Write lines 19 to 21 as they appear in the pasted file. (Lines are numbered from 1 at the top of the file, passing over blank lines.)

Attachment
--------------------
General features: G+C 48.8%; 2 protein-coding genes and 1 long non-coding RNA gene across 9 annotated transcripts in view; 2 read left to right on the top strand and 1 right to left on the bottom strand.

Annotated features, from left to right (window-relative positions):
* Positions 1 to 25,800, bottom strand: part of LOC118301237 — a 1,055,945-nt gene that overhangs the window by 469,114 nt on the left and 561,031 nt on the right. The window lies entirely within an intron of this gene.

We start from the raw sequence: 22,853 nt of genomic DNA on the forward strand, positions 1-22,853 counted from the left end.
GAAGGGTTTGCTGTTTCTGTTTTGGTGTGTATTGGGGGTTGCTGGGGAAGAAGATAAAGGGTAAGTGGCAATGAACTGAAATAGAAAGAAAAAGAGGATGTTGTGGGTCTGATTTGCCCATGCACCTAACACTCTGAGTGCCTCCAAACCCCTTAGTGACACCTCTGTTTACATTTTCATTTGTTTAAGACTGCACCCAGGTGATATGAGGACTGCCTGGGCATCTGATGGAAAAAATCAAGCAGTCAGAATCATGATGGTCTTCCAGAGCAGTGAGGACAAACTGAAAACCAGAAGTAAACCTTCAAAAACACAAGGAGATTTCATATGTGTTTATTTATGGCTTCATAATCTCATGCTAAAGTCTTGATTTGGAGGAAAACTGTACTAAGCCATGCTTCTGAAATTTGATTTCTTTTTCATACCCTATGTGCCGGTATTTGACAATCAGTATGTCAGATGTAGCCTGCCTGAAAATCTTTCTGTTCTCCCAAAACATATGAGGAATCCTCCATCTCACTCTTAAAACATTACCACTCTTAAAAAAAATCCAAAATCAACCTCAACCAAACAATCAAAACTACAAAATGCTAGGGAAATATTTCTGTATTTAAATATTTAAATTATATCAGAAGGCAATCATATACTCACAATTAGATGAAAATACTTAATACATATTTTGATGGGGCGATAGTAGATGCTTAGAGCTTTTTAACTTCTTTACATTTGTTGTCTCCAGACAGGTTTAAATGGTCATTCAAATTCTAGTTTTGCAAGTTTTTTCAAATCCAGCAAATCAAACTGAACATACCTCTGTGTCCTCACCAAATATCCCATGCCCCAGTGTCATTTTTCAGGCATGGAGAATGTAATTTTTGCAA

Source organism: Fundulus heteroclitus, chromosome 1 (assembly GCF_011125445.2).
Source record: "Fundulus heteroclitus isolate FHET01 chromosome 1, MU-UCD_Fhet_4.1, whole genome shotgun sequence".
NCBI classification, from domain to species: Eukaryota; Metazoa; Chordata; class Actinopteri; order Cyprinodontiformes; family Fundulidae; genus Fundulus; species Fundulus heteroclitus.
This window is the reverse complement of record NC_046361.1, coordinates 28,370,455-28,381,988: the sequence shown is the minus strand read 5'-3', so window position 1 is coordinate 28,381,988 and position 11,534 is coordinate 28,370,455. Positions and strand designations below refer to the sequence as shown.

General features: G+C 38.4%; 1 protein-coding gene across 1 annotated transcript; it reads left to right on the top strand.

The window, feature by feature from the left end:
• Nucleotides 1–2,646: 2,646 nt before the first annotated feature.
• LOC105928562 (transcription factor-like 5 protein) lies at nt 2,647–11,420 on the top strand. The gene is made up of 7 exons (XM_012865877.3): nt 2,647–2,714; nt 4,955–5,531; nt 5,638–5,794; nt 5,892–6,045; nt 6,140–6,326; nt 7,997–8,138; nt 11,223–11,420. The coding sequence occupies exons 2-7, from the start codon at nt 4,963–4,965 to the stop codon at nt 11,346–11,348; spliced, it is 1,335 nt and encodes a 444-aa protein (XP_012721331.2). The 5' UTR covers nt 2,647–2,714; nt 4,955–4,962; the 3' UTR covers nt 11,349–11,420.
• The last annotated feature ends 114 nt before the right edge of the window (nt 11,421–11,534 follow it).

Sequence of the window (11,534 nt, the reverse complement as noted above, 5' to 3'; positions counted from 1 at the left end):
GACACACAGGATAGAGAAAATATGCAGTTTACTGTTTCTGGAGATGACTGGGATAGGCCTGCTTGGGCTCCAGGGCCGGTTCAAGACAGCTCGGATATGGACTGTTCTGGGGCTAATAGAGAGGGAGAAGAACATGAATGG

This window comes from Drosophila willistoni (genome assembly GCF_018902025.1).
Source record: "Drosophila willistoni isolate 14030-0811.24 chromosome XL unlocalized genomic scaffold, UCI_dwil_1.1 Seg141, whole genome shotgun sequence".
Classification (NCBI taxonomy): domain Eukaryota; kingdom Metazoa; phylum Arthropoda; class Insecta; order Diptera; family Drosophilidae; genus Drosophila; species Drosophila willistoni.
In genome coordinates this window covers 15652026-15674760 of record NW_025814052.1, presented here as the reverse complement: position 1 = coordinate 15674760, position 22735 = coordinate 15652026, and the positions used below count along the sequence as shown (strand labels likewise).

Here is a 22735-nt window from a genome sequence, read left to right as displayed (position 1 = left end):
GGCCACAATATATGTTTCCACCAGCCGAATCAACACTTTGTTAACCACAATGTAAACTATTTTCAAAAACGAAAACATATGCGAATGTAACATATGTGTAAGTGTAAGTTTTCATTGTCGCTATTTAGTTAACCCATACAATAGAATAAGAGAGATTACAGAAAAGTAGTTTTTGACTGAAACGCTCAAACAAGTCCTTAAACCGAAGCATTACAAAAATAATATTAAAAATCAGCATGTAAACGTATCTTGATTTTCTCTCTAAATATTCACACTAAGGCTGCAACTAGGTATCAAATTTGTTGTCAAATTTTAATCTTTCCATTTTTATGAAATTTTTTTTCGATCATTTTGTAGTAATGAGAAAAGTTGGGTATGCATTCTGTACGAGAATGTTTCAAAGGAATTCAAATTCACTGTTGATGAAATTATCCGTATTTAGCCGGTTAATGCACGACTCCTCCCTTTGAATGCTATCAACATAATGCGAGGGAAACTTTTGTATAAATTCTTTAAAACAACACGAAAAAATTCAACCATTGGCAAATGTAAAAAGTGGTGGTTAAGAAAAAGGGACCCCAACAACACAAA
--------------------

Classification (NCBI taxonomy): domain Eukaryota; kingdom Metazoa; phylum Arthropoda; class Insecta; order Diptera; family Drosophilidae; genus Drosophila; species Drosophila willistoni.
In genome coordinates this window covers 15652026-15674760 of record NW_025814052.1, presented here as the reverse complement: position 1 = coordinate 15674760, position 22735 = coordinate 15652026, and the positions used below count along the sequence as shown (strand labels likewise).

Here is a 22735-nt window from a genome sequence, read left to right as displayed (position 1 = left end):